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Peak Oil Notes - Oct 2

1. Waiting on the Congress

For a second week, the oil market moved in step with the equity markets as the Congress continued to debate and vote on a financial bailout. On Monday oil fell by a record $10 a barrel on news that the US House of Representatives had rejected the first bailout bill. On Tuesday oil fell below $95 and then climbed to $102 on renewed hopes that Congress would pass another version of the bailout later in the week. On Wednesday, however, oil fell when the weekly stocks report showed that US oil and particularly gasoline consumption continues to decline. With little news from Congress, oil reacted significantly to fundamentals for the first time in two weeks.

Crude and gasoline stocks increased last week as ships that were delayed by the hurricanes were able to unload their cargoes. Nearly all the refineries shutdown by the hurricanes are back in operation, although nearly 60 percent of Gulf oil production remains shut-in. US Gasoline prices continue to fall.

Last night the US Senate, most of which is not up for reelection, passed its version of a financial bailout bill in hopes of encouraging a similar vote by the House on Friday . As the US economy continues to deteriorate, with car sales and industrial production registering further declines, many are starting to wonder if simply unfreezing credit will be enough to reverse the oncoming recession and increase the demand for oil. Some Wall Street analysts are already starting to talk about $50 oil if the world economic situation gets bad enough.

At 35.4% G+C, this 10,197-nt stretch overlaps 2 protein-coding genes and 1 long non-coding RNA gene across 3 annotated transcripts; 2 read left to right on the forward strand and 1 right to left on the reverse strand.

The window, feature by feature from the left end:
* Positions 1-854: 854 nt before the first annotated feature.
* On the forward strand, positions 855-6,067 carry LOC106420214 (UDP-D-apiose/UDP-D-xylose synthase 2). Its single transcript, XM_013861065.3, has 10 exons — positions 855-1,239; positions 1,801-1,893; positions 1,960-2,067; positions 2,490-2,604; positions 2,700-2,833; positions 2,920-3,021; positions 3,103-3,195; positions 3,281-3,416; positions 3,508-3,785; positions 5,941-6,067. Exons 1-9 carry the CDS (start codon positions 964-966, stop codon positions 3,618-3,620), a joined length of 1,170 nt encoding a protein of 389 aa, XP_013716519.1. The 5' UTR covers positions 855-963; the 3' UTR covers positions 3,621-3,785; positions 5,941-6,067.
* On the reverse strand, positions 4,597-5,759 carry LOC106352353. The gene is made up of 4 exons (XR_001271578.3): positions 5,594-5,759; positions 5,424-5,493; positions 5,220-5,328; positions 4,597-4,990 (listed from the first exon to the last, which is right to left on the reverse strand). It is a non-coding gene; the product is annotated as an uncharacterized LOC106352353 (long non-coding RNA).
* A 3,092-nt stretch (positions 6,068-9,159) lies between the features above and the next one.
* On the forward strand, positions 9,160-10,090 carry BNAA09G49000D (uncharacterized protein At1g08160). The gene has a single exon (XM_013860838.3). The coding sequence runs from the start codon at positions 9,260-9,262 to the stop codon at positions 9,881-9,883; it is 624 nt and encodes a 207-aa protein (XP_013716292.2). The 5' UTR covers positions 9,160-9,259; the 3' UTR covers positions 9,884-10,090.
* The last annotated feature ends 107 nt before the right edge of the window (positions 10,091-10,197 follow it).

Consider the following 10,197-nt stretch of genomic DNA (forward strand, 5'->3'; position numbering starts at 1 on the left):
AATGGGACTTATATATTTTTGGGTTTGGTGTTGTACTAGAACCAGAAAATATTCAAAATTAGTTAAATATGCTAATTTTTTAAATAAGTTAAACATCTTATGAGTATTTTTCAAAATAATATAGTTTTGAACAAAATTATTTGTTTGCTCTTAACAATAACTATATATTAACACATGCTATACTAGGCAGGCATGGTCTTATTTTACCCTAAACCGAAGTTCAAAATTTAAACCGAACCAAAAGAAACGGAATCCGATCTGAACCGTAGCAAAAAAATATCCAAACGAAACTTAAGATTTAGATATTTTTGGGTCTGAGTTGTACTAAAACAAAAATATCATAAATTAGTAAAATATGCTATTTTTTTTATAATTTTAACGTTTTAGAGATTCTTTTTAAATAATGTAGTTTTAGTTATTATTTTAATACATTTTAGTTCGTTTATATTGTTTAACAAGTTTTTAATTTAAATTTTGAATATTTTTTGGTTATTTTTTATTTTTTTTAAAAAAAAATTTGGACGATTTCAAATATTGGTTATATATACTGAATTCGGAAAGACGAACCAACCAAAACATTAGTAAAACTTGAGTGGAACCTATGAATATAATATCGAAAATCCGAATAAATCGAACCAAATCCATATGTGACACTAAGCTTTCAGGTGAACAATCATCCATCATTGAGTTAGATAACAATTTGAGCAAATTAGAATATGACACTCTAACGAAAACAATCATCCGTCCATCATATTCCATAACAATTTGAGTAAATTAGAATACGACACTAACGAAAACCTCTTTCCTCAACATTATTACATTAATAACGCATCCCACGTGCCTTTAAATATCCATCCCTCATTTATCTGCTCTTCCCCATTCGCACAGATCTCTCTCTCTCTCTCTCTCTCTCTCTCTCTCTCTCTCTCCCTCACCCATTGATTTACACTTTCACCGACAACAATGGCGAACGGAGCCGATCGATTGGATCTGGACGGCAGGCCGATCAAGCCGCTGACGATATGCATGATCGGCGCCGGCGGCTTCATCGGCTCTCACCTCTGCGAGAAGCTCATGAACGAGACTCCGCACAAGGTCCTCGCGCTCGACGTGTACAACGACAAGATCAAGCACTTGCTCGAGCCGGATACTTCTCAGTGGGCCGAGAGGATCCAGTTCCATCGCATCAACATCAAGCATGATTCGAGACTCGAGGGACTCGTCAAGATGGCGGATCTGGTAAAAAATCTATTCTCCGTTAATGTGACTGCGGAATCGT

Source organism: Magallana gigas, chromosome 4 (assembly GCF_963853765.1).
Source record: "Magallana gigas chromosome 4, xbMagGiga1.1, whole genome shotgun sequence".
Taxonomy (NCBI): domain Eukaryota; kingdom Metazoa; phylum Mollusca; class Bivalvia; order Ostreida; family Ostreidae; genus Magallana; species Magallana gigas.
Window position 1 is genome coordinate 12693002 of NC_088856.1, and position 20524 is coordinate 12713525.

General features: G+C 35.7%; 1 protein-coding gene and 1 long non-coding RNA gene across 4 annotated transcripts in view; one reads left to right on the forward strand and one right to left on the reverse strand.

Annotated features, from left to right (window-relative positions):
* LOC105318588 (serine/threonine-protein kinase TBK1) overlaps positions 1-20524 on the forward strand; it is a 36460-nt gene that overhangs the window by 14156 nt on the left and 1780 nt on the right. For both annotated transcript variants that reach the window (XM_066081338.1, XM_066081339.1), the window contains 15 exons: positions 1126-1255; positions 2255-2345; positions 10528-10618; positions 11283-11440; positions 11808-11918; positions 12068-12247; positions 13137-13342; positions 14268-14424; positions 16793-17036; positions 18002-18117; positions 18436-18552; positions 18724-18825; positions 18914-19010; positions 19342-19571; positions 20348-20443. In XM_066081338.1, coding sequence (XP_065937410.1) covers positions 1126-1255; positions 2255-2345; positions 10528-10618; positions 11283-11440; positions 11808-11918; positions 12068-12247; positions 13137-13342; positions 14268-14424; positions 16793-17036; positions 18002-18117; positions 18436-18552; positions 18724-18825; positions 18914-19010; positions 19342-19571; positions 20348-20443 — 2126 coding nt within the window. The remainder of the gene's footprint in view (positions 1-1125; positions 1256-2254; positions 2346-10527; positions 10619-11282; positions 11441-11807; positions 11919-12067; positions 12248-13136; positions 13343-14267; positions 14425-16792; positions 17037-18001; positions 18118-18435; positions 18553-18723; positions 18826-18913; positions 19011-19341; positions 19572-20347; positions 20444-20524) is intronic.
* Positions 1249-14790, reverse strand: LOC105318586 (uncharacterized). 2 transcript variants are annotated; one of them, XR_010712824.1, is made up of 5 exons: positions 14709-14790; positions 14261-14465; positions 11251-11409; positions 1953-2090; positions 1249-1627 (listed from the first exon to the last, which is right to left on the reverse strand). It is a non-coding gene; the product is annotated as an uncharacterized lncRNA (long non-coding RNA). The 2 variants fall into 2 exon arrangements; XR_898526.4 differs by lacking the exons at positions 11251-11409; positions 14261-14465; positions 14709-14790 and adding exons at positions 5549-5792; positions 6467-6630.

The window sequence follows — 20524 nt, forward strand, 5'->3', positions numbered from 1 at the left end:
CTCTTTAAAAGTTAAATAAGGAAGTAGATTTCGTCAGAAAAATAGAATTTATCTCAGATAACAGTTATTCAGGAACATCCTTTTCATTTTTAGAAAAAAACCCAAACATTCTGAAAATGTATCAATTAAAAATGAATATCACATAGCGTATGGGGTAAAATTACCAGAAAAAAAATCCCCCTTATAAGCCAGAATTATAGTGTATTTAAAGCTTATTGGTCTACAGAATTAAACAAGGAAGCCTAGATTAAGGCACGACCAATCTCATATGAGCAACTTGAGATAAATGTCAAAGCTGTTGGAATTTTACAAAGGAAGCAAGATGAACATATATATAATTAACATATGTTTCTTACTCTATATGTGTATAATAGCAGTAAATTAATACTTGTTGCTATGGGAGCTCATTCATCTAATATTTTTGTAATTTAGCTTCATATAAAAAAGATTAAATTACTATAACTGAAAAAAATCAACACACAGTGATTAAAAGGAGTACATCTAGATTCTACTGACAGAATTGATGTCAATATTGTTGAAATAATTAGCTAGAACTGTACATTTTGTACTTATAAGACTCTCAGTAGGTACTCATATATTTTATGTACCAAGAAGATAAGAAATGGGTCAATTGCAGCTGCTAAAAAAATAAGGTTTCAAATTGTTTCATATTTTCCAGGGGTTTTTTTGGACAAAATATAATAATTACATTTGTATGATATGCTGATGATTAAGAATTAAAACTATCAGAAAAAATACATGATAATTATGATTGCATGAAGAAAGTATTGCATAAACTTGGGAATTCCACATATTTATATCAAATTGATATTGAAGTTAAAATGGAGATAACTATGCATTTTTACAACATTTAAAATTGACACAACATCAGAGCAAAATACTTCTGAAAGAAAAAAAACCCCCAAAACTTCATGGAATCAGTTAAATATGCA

2. Shortages

Although the flow of oil to southeastern states is improving, spot shortages are expected to last for at least two more weeks. Despite a small increase in US gasoline inventories last week, the overall stockpile is still well below the normal range. US gasoline imports last week were several hundred thousand b/d higher than normal.

Recriminations are starting to arise over lack of action on the part of state governments that failed to use emergency powers to mitigate the gas shortages. Many governors have the authority to impose odd and even refueling days to reduce the lines at gas stations and to impose maximum and in some cases minimum gasoline sales to discourage topping off tanks.

Distillate stocks continued to decline last week and are at the bottom of the normal range. Unlike gasoline, there is little diesel available for import so it looks as if we will be going into the winter heating season with little cushion. Hurricane forecasters are saying that conditions are still right for an unusually active October.

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